Does focusing on families' grief detract from war debate?

In his Aug. 16 commentary, "The Iraq war and the politics of grief," Brendan O'Neill sees grieving families as caught between isolation from the right and exploitation from the left and denounces this as a sorry substitute for serious political debate, which will only increase their grief. In my view, the politics of grief are really a result of the elimination of serious political debate in the US.

Mr. O'Neill points out that when war can be justified, the resulting grief can be understood and moderated in that context. It is this justification that should be brought forward through real debate, before a war. But when serious political debate is gone, war can neither be given meaning nor exposed as meaningless in this forum. Such a war can only then be understood via its consequences and via the reactions of ordinary people whom the war has touched. The absence of debate has made grief a political force.
James McCreight
Boulder, Colo.

O'Neill hit the nail on the head when he said they were using families' grief to help the antiwar movement. As the wife of a soldier, I want to point out we are never told anything much when a soldier is wounded. My husband was wounded and all we get is that his treatment will be at least another year. Families I know who have met with the president get the same speech over and over ... "on behalf of a grateful nation."

This does not stop their tears, and it won't. My only point is someone has to do this job, it's ugly and it's brutal, but we as military families support them. Does it hurt? Most certainly. But someone has to be there for them so this isn't another Vietnam.
Catressa Villanueva
Fort Lewis, Wash.

One of the most frustrating aspects of being a liberal who opposed this war in Iraq, months before it happened, is that people like Mr. O'Neill now accuse us of using the grief of mothers to cynically exploit their sorrow. Millions of Americans and Europeans tried to put a stop to this madness before it began. But Bush and Blair insisted they knew what they were doing. It was a stupid enterprise right from the start.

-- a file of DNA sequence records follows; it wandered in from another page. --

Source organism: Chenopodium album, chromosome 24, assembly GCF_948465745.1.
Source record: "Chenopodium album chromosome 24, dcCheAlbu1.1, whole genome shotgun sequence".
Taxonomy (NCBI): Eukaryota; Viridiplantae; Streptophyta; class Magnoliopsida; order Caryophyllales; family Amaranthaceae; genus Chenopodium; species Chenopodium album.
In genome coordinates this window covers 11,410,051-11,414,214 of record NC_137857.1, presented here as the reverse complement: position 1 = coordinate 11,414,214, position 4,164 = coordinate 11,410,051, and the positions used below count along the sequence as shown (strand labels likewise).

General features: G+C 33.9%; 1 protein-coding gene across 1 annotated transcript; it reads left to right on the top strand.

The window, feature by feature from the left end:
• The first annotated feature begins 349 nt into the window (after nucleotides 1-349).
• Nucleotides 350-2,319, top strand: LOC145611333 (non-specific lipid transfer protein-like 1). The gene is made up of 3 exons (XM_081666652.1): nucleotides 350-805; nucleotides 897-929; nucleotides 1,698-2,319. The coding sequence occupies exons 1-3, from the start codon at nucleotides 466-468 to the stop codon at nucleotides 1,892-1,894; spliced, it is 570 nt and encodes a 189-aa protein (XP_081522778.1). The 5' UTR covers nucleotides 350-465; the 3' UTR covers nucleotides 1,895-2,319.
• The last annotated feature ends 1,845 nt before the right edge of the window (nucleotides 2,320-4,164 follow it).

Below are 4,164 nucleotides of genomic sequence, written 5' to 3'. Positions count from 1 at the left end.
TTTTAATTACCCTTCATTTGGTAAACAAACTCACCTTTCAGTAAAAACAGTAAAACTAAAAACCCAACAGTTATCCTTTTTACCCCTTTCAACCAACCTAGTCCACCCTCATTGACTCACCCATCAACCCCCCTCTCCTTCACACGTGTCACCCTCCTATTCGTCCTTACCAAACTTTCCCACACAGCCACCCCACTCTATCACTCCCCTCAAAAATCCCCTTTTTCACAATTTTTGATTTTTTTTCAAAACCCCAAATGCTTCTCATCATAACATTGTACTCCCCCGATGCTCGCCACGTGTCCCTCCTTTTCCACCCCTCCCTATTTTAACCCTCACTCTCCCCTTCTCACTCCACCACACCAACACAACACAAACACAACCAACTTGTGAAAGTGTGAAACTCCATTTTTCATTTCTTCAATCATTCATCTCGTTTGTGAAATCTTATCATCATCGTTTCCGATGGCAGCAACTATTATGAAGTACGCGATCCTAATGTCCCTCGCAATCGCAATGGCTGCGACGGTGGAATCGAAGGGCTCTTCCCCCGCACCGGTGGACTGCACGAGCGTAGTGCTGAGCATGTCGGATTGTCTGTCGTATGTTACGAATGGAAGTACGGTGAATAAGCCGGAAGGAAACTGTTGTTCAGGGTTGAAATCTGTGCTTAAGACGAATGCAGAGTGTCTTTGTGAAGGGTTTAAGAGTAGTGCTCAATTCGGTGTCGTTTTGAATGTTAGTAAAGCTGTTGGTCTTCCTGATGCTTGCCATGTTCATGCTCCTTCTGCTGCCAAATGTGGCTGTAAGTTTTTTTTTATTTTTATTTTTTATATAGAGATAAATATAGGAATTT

I'm a World War II veteran and I still grieve over friends and relatives lost in that so-called "good war." When are we going to get leaders who only turn to war as a last resort? Ben Franklin had it right, there is no such thing as a good war or a bad peace.
Peter O'Malley
Concord, Mass.

Our US corporate media are focusing on Cindy Sheehan in an obsessive manner, as they are often prone to do, whether or not the story is of any substance. One could have a long discussion on why they act this way, but I do think this story has substance. We need to find out the real reasons we went to war in Iraq and what this administration hopes to accomplish there. There needs to be an accounting and responsiblity for what has happened, both to the greiving parents and to our country and to the world.

But most importantly, to the Iraqi people.
Susan Oehler
Asheville, N.C.

A mother's pride in her military son

I really enjoyed Sue Diaz's Aug. 22 Opinion piece, "Walking the walk: From fog of war a son emerges a soldier." My son, Joel, 19, joined the Air Force this last May. I was honored to be present at his Basic Training graduation and the first time I saw him I couldn't believe my eyes, "That's not my son. But it is my son. He looks like a man. Standing tall and straight and proud and handsome as heck."

It's a wonderful thing to see the transformation of your dear son becoming a man and soldier in the great military in the world.
Beth Barnat
Winters, Calif.

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